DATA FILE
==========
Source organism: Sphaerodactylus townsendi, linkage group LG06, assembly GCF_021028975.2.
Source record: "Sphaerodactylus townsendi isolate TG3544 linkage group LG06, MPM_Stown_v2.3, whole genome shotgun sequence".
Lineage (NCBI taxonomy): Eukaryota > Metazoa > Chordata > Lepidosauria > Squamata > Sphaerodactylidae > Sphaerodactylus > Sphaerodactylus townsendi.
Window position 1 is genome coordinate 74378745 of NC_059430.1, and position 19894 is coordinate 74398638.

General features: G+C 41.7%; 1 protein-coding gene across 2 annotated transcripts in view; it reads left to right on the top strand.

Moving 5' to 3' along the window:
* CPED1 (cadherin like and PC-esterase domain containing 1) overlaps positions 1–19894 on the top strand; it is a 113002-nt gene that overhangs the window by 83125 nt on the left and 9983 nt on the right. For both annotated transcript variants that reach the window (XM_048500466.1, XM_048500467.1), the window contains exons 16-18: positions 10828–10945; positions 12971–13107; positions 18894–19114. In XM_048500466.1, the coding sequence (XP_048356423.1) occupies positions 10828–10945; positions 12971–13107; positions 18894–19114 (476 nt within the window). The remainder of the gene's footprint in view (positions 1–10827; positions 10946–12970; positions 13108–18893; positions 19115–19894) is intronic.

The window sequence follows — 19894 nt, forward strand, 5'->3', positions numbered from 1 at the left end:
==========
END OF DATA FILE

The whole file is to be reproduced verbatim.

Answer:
Source organism: Sphaerodactylus townsendi, linkage group LG06, assembly GCF_021028975.2.
Source record: "Sphaerodactylus townsendi isolate TG3544 linkage group LG06, MPM_Stown_v2.3, whole genome shotgun sequence".
Lineage (NCBI taxonomy): Eukaryota > Metazoa > Chordata > Lepidosauria > Squamata > Sphaerodactylidae > Sphaerodactylus > Sphaerodactylus townsendi.
Window position 1 is genome coordinate 74378745 of NC_059430.1, and position 19894 is coordinate 74398638.

General features: G+C 41.7%; 1 protein-coding gene across 2 annotated transcripts in view; it reads left to right on the top strand.

Moving 5' to 3' along the window:
* CPED1 (cadherin like and PC-esterase domain containing 1) overlaps positions 1–19894 on the top strand; it is a 113002-nt gene that overhangs the window by 83125 nt on the left and 9983 nt on the right. For both annotated transcript variants that reach the window (XM_048500466.1, XM_048500467.1), the window contains exons 16-18: positions 10828–10945; positions 12971–13107; positions 18894–19114. In XM_048500466.1, the coding sequence (XP_048356423.1) occupies positions 10828–10945; positions 12971–13107; positions 18894–19114 (476 nt within the window). The remainder of the gene's footprint in view (positions 1–10827; positions 10946–12970; positions 13108–18893; positions 19115–19894) is intronic.

The window sequence follows — 19894 nt, forward strand, 5'->3', positions numbered from 1 at the left end: